Nothing has a purpose. Wait, that’s not what I meant.
No “thing” has a purpose. Only living things can have a purpose. When we say a thing has a purpose, we really mean that people have a purpose for that thing.
Confusing? It should be. “Purpose” is one of the most abused words in our language. We see it in statements like, “The purpose of sex is procreation.” Or, as in NOM employee Jennifer Morse Roback’s recent testimony to the Minnesota legislature:
The essential public purpose of marriage is to attach mothers and fathers to their children and to one another.
“The essential public purpose of marriage.” That’s NOM’s new catchphrase and it’s sprinkled all through their rhetoric. But it’s meaningless. How about we rip it apart and make sure they never get away with it again.
No thing has a purpose
What’s the purpose of a chair? To sit on, obviously. Except when it’s not. I visited Versailles once, the royal estate which is now a museum of excess. Sitting on some of the chairs in that place will get you thrown out. The original owner’s purpose for the chair may have been to sit on, but the current owner’s purpose is to show how the French royal family lived.
Closer to our own lives, someone might tell you, Or, “Don’t sit there – it’s where I put my laptop.” Or, “Don’t sit in that chair, it’s falling apart – we keep it because it belonged to our grandma.”
Purpose depends on the person. So what’s the purpose of sex? Ask the people having sex. What’s the purpose of marriage? Ask the people getting married.
No thing has a purpose; people have a purpose for things. It’s an easy and honest trap door if you find yourself in a rhetorical corner.
The moment I hear “The purpose of…” I know somebody’s trying to get something past me. If purpose doesn’t reside in a thing, but in the intent of the person, then a thing can “have” as many purposes as there are people. What’s the purpose of sex? Procreation, intimacy, recreation, revenge, validation, profit. And many, many others.
People who invoke “the purpose” are usually referring to:
- the most common purpose
- the most productive or useful purpose
- the purpose intended by the owner of the thing
- the purpose intended by the designer of the thing
But even on those terms, procreation is hardly the purpose of sex. I doubt it’s the most common purpose. Sex produces pleasure or intimacy much more often that it produces children. And no one “owns” sex, so forget that.
It’s that last item, the purpose intended by the designer of the thing, where people part ways. Many devoutly religious folk do think sex had a designer (God) with an intention (procreation). But given the many, many ways that sex can enrich our relationships and lives, it would ludicrous to think this would be HisHer only purpose for sex. Same goes for marriage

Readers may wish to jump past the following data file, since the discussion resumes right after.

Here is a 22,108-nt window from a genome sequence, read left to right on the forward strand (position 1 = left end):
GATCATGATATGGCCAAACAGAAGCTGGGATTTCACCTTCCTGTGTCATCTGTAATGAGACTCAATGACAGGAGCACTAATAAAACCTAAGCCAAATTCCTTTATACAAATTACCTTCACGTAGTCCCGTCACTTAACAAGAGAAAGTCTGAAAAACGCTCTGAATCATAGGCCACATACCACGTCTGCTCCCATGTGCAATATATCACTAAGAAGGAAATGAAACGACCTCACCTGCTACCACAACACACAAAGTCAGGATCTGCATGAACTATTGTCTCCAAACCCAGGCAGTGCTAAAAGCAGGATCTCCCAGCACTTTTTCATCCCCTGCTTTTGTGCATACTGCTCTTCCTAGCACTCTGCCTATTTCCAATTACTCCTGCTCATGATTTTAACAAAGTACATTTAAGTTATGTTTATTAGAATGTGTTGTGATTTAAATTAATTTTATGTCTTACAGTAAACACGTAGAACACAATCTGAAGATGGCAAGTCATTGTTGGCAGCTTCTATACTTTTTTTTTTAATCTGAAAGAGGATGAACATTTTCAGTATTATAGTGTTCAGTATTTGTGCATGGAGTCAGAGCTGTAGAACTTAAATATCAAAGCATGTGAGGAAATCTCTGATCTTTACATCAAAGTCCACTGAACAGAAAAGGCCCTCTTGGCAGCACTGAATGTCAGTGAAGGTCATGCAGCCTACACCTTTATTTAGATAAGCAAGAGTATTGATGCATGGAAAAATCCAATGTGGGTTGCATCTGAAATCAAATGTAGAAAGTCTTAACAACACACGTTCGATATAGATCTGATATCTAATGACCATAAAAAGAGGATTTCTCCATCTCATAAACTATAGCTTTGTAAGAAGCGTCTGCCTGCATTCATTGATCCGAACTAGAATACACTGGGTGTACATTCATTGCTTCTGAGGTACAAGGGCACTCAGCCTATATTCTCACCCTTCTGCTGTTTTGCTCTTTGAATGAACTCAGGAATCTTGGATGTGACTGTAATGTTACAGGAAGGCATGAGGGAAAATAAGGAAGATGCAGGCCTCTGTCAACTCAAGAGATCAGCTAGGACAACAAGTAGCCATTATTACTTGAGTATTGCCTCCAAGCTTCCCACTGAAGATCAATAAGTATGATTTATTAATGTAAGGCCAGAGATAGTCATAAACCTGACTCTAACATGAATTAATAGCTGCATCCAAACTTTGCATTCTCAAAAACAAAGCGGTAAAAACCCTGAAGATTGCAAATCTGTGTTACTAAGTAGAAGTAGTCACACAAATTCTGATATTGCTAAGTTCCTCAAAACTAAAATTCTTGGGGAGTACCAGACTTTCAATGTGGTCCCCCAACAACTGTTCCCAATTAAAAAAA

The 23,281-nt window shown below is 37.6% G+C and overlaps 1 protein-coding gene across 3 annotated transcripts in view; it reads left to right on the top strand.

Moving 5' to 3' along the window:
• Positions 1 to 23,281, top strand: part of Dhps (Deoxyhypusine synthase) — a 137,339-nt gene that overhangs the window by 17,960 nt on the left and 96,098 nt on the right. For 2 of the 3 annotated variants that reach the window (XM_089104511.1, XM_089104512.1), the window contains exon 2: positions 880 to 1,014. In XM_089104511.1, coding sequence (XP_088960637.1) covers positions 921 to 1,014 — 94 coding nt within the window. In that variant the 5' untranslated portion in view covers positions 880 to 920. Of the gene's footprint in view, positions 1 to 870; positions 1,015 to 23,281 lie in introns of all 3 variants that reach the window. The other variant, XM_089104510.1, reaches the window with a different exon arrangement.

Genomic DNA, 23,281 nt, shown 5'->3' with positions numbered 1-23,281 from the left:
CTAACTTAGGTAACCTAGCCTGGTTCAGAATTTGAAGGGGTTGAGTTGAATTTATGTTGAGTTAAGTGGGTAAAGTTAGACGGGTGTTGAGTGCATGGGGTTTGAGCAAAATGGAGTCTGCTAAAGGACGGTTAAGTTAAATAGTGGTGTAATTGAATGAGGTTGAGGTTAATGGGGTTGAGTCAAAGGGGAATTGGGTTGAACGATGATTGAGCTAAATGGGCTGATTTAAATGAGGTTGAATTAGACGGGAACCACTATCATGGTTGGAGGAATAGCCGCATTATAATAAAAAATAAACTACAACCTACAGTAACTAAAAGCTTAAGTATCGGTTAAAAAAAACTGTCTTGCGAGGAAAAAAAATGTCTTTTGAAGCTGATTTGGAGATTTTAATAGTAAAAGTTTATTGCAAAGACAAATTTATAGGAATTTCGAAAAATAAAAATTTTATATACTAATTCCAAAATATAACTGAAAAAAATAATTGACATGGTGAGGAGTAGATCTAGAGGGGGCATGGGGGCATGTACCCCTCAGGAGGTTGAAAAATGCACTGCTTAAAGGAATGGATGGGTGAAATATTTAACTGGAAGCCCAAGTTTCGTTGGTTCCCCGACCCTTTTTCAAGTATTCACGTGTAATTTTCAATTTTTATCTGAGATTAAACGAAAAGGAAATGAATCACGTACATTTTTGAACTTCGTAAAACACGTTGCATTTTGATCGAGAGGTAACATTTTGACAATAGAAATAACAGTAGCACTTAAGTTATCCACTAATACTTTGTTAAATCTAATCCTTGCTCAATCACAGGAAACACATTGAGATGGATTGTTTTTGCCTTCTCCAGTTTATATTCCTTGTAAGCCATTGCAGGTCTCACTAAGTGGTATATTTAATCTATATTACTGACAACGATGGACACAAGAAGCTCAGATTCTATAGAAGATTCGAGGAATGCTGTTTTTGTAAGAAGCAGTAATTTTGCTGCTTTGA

There’s almost never such a thing as the purpose for something. Another easy and honest trap door to remember.
“The essential public purpose of marriage.” This might be NOM’s way of getting the question of answering the question of “Whose purpose are we talking about? Why, it’s the public’s purpose, of course!” Which means…well, what does that mean?
It can’t mean the general public because the general public is diverse and full of varied, contradictory purposes. NOM’s rhetoric suggests they simply mean the government’s purpose, as in: Why does the government regulate marriage? What is the purpose of marriage in the eyes of the government?
Hey, that’s easy, and I can even offer citations. Step back and ask, what is the citizenry’s purpose for having a government? Check our nation’s founding document:
We hold these truths to be self-evident, that all men are created equal, that they are endowed by their Creator with certain unalienable Rights, that among these are Life, Liberty and the pursuit of Happiness. — That to secure these rights, Governments are instituted among Men
Emphasis, um, added.
So our purpose for government is to secure our rights, and thus the government’s purpose for recognizing marriage should be to aid in securing those rights, including the pursuit of happiness, which may or may not include procreation.
Securing our right to the pursuit of happiness – that’s a public purpose of marriage.
Again, NOM doesn’t do much of a job defining its terms. What does NOM mean by “essential”? They don’t say. Let’s take a stab and define it to mean, that without which it would not exist.
This is one of NOM’s biggest lie: that there would be no reason for marriage if it weren’t for the kids. Because, apparently, without kids no one wants to build a life with a partner. Combine homes and lives and finances. Arrange for the care of your loved one in the event of your own death. Be secure in knowing that your partner won’t be deported. Exercise the right to claim the body of one’s partner after a tragedy.
This kind of malarkey, divorced from the reality of everyday life, is enough to make you doubt the National Organization for Marriage knows anything about marriage at all.
So what was NOM’s phrase again? “The essential public purpose of marriage.” They manage to cram five lies into just six words. Of course, when it comes to NOM, that’s underachieving.